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(1) 2x - 1 is odd --> \(2x-1=odd\) --> \(2x=even\) --> \(x=\frac{even}{2}\) --> \(x\) is an integer. Now, \(x=\frac{even}{2}\) could be even (consider \(x=\frac{even}{2}=\frac{4}{2}=2=even\)) as well as odd (consider \(x=\frac{even}{2}=\frac{2}{2}=1=odd\)). Not sufficient.

(2) x^3 is odd. If \(x=integer\) then in order \(x^3=odd\) to hold true, it must be odd (answer YES), but \(x\) could also be some irrational number, for example \(x=\sqrt[3]{5}\) (answer NO). Not sufficient.

(1)+(2) Since from (1) \(x=integer\) then from (2) we have that \(x=odd\). Sufficient.

I understand why A is wrong...for ex. x=0.5... I understand why B is wrong but can't see why C is ok...hm..

Hi, 1) Statement 1 gives you 2x-1 is odd .. so 2x is even .. x can be i) odd, ii) even or iii) a fraction with a denominator of 2 in its simplified form..

2) statement 2 gives you x^3 is odd.. this gives you two cases of x.. i) x is odd, or ii) x is third root of some odd number..

You have correctly realized that A and B are not sufficient alone..

But combined.. for both 1 and 2 to be true, the value of x has to be something that fits in both the cases.. look at the possible values of x, only X IS ODD is common to both.. so x is odd and C is the answer..

I don't understand your approach for the first argument:

\(2x-1=odd\)

If the result muss be odd, so x must be even. It will be even if x is 2 or greater than 2. If x is odd the result won't be odd. If I say x = 1 so the result will be Zero. But Zero is neither even nor odd. So the satetement is sufficient ?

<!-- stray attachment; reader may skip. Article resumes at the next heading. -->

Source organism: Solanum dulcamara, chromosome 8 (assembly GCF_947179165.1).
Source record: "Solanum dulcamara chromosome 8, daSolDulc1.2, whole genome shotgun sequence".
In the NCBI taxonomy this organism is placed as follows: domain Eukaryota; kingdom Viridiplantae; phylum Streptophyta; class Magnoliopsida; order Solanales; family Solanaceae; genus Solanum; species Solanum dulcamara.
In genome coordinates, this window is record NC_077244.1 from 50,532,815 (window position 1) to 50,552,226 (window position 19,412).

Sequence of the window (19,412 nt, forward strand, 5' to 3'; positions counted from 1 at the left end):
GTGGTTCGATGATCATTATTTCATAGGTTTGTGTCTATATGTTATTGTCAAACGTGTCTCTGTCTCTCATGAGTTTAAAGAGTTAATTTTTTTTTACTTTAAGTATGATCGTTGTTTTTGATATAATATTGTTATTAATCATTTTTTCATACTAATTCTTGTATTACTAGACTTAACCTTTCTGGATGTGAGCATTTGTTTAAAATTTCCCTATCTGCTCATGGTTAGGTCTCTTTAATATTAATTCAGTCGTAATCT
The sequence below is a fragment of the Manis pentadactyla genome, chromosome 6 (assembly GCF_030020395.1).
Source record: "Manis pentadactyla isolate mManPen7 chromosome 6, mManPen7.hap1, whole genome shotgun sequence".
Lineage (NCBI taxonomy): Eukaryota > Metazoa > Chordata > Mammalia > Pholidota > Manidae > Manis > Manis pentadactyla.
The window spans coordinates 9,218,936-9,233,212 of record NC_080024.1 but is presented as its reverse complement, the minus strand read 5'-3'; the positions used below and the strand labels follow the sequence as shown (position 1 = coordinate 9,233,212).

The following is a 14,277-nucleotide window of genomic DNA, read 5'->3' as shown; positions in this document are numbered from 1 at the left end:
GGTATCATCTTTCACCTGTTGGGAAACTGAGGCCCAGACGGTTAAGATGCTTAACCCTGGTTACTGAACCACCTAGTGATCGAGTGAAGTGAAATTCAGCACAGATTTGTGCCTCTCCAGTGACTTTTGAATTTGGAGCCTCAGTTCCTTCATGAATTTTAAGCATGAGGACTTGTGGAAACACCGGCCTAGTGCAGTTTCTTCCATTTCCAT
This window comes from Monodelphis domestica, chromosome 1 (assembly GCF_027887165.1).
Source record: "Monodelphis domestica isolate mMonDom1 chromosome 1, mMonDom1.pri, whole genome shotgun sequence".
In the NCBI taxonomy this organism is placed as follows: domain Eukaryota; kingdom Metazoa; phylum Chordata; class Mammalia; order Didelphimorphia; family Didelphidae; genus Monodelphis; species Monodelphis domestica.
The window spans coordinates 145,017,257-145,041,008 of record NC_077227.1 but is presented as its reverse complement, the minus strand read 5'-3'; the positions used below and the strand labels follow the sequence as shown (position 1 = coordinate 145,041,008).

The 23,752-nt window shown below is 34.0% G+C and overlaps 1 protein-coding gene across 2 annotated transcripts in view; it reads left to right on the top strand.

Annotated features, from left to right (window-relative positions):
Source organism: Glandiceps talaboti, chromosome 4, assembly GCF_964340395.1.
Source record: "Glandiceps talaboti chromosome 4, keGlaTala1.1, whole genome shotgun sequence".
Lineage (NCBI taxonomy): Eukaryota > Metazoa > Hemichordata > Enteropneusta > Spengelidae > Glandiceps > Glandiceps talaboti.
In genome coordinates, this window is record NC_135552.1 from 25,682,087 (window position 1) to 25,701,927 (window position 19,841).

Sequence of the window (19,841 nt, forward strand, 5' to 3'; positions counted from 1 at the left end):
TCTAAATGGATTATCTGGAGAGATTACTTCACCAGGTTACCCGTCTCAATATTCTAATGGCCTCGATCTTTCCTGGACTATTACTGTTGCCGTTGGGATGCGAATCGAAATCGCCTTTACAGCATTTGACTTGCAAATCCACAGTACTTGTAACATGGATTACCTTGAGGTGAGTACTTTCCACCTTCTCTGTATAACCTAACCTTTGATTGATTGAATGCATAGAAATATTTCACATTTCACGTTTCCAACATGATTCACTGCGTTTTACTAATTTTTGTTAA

I don't understand your approach for the first argument:

\(2x-1=odd\)

If the result muss be odd, so x must be even. It will be even if x is 2 or greater than 2. If x is odd the result won't be odd. If I say x = 1 so the result will be Zero. But Zero is neither even nor odd. So the satetement is sufficient ?

Several things:

1. \(2x-1=odd\) --> \(2x=odd+1=odd+odd=even\) --> so \(2x=even\) --> \(x=\frac{even}{2}=integer\). Hence \(2x-1=odd\) just means that \(x\) is an integer (it can be even as well as odd).

2. If \(x=1\)the result wont be zero, it'l be 1, so odd: \(2*1-1=2-1=1=odd\).

3. Zero is an even integer. Zero is nether positive nor negative, but zero is definitely an even number.

An even number is an integer that is "evenly divisible" by 2, i.e., divisible by 2 without a remainder and as zero is evenly divisible by 2 then it must be even (in fact zero is divisible by every integer except zero itself).

Or in another way: an even number is an integer of the form \(n=2k\), where \(k\) is an integer. So for \(k=0\) --> \(n=2*0=0\).

Thanks to another GMAT Club member, I have just discovered this valuable topic, yet it had no discussion for over a year. I am now bumping it up - doing my job. I think you may find it valuable (esp those replies with Kudos).

Want to see all other topics I dig out? Follow me (click follow button on profile). You will receive a summary of all topics I bump in your profile area as well as via email.
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I understand why A is wrong...for ex. x=0.5... I understand why B is wrong but can't see why C is ok...hm..

Hi, 1) Statement 1 gives you 2x-1 is odd .. so 2x is even .. x can be i) odd, ii) even or iii) a fraction with a denominator of 2 in its simplified form..

2) statement 2 gives you x^3 is odd.. this gives you two cases of x.. i) x is odd, or ii) x is third root of some odd number..

You have correctly realized that A and B are not sufficient alone..

But combined.. for both 1 and 2 to be true, the value of x has to be something that fits in both the cases.. look at the possible values of x, only X IS ODD is common to both.. so x is odd and C is the answer..

Hope it helps you

Sorry, but I think that a fraction with a denominator of 2 in its simplified form is not an option, because then 2x would be odd, and 2x -1= even. The only thing that statement 1 gives us is that x is an integer.
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